Furthermore, the support that Western powers - above all, the United States - have extended to authoritarian and repressive regimes in the Muslim world during the cold war and after has alienated the Muslim masses from the West in general and from the United States in particular. Support extended to the shah of Iran forms the quintessential example of this policy but is not the only one of its kind. Propping up regimes like those of Presidents Sadat and Mubarak in Egypt and Kings Hussein and Abdullah in Jordan and collaborating with Saddam Hussein of Iraq to check the growing influence of revolutionary Iran in the 1980s are part of anti-American folklore not only in the Middle East but also throughout the Muslim world. All this augments the image Muslim populations have of America as a global power bent on supporting repressive client regimes to further its own strategic and economic objectives in Muslim countries.

America, Israel, and Political Islam

Above all, it is the unstinted and unquestioning American support to Israel, especially to its policy of continued occupation of and settlement within Palestinian lands conquered in 1967, that demonstrates to politically conscious Muslims that the United States is committed to treating Muslims and Arabs not only with insensitivity but with utter contempt. The American policy of vetoing or threatening to veto UN Security Council resolutions condemning Israeli policies provides to most Muslims proof beyond doubt of American-Israeli collusion to dominate the Muslim Middle East politically and militarily.

America's insistence that Middle Eastern countries from Iraq to Iran to Lebanon abide by UN Security Council resolutions while it supports repeated Israeli defiance of a much larger number of resolutions passed by the same body further strengthens the feeling in the Muslim world that the United States unabashedly uses double standards when it comes to Israeli defiance of international opinion. [8] American insistence that Iran give up its nuclear option while America condones - indeed, connives at - the Israeli possession of nuclear weapons and sophisticated delivery systems augments the double standards argument as far as most Muslims are concerned.

Many Muslims perceive America's discriminatory policies aimed against Muslim countries as violation of their dignity, a variable often overlooked by most Western political analysts of the Muslim world. For most Muslims, the antipathy toward America is not based on opposition to American values of democracy and freedom, as some superficial analysts pronounce. It is fundamentally grounded in their opposition to particular aspects of American foreign policy, especially the perception of the blatant use of double standards by Washington in relation to the Muslim Middle East. [9]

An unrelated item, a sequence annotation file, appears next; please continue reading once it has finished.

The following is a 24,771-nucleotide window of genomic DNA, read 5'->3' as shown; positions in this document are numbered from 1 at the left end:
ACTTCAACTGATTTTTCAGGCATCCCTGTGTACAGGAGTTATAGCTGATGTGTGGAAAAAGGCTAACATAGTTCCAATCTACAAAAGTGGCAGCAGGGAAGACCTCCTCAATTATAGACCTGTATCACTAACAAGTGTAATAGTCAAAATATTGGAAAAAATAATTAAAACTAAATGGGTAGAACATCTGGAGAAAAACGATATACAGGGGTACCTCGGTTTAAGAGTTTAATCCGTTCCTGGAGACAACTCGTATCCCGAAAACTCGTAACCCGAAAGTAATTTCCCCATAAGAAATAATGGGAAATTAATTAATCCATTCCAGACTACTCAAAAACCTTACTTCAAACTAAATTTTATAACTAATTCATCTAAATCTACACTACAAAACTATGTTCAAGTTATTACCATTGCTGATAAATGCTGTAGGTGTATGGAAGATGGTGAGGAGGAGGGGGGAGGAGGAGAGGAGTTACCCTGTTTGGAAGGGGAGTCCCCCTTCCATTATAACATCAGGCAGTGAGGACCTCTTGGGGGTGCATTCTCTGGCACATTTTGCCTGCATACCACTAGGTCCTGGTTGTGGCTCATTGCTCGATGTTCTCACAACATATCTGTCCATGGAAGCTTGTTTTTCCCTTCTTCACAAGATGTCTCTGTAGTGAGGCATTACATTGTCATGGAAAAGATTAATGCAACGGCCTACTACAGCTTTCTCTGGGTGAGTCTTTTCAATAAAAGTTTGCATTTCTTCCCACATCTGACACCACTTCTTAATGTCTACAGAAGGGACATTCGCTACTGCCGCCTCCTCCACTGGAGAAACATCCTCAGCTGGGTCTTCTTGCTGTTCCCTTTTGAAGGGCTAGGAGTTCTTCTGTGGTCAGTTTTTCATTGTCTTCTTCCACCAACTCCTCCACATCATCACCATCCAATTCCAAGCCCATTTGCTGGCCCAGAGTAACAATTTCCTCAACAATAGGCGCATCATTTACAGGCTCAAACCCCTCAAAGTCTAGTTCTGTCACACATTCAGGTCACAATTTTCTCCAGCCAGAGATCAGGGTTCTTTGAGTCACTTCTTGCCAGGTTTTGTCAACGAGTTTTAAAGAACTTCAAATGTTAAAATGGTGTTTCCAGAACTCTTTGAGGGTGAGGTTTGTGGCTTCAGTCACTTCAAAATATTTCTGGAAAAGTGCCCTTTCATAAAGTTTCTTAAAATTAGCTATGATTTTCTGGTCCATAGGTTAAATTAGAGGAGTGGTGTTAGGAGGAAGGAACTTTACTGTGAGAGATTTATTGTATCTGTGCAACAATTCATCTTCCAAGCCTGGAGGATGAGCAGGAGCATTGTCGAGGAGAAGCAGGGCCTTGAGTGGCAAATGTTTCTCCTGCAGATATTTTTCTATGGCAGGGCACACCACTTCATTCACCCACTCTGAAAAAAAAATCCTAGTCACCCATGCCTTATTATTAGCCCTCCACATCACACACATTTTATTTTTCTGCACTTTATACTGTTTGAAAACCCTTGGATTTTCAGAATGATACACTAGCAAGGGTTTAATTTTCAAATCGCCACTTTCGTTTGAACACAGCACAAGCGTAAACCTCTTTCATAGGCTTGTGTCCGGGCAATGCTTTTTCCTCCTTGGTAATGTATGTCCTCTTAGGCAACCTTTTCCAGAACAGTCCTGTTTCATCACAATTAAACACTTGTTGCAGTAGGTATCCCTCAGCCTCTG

Several of the Muslims' concerns relating to dignity come together on the issue of Palestine. Palestine has therefore become the Muslim grievance par excellence. Many politically conscious Muslims believe that all Muslims are potential "Palestinians," the ultimate outsiders, who can be dispossessed and dishonored with impunity and the justice of whose cause will always be dismissed by the West - particularly by the United States - as irrational fanaticism. The American occupation of Iraq has further fueled Muslim anger against the United States, since it is seen as a ploy to fragment a major Arab and Muslim country, to control the oil wealth of the Middle East, and to consolidate Israeli hegemony in the region. [1O]

The American endorsement of the Israeli policy of inflicting highly disproportionate damage on Lebanon in July and August 2006 in retaliation for Hizbullah's kidnapping of two Israeli soldiers has added to the long list of Muslim grievances against the United States and further fueled Muslim anger against Washington and its allies. As a leading scholar of Islamist politics pointed out, "Far from weakening Hezbollah, Israel's military onslaught increased the group's popularity throughout the Muslim world." Furthermore, it has "made Hezbollah into the new vanguard of armed resistance to Israel and America in the eyes of tens of millions of Arabs and Muslims." [11] America's support for Israel has worked to the advantage of Islamist political formations, Sunni and Shia alike, especially in the Middle East. The increasing support for Hamas in occupied Palestine and for Hizbullah in Lebanon is in substantial part a reaction to perceived injustices inflicted on Muslim populations because of America's collusion with Israel, including the resupply of arms to Israel during its invasion of Lebanon in 2006. In the Muslim world, Islamism thrives to a considerable degree on anti-Americanism.

[6] This point has been eloquently argued in Rashid Khalidi, Resurrecting Empire: Western Footprints and America's Perilous Path in the Middle East (Boston: Beacon, 2004).

[7] Shibley Telhami, The Stakes: America in the Middle East IBoulder: Westview, 2002), chap. 4.

[8] Two leading American scholars of international relations, both from the realist school, have cogently made the argument that America's unquestioning support for Israel, in substantial part the result of strength of the Israeli lobby in Washington, is highly counterproductive from the perspective of the American national interest in the Middle East. See John Mearsheimer and Stephen Walt, "The Israel Lobby," London Review of Books 28 no. 6 (2006): 3-12. For an expanded version of the article that provides meticulous documentation, see John Mersheimer and Stephen Walt, "The Israel Lobby and U.S. Foreign Policy," Middle East Policy 13, no 3 (2006): 29-87.

[9] For a cogent and detailed argument on these lines, see Fawaz Gerges, America and Political Islam: Clash of Cultures or Clash of Interests? (Cambridge: Cambridge University Press, 1999).

[10] Mohammed Ayoob, "The War Against Iraq: Normative and Strategic Implications," in The Wars on Terrorism and Iraq: Human Rihgts, Unilateralism, and U.S. Foreign Policy, ed. Thomas G. Weiss, Margaret Crahan, and John Goering (New York: Routledge, 2004), 27-39

[11] Fawaz Gerges, "Gauging Terror - Part I, Lebanon," YaleGlobal Onine, August 15, 2006, http://yaleglobal.yale.edu/display.article?id=7996.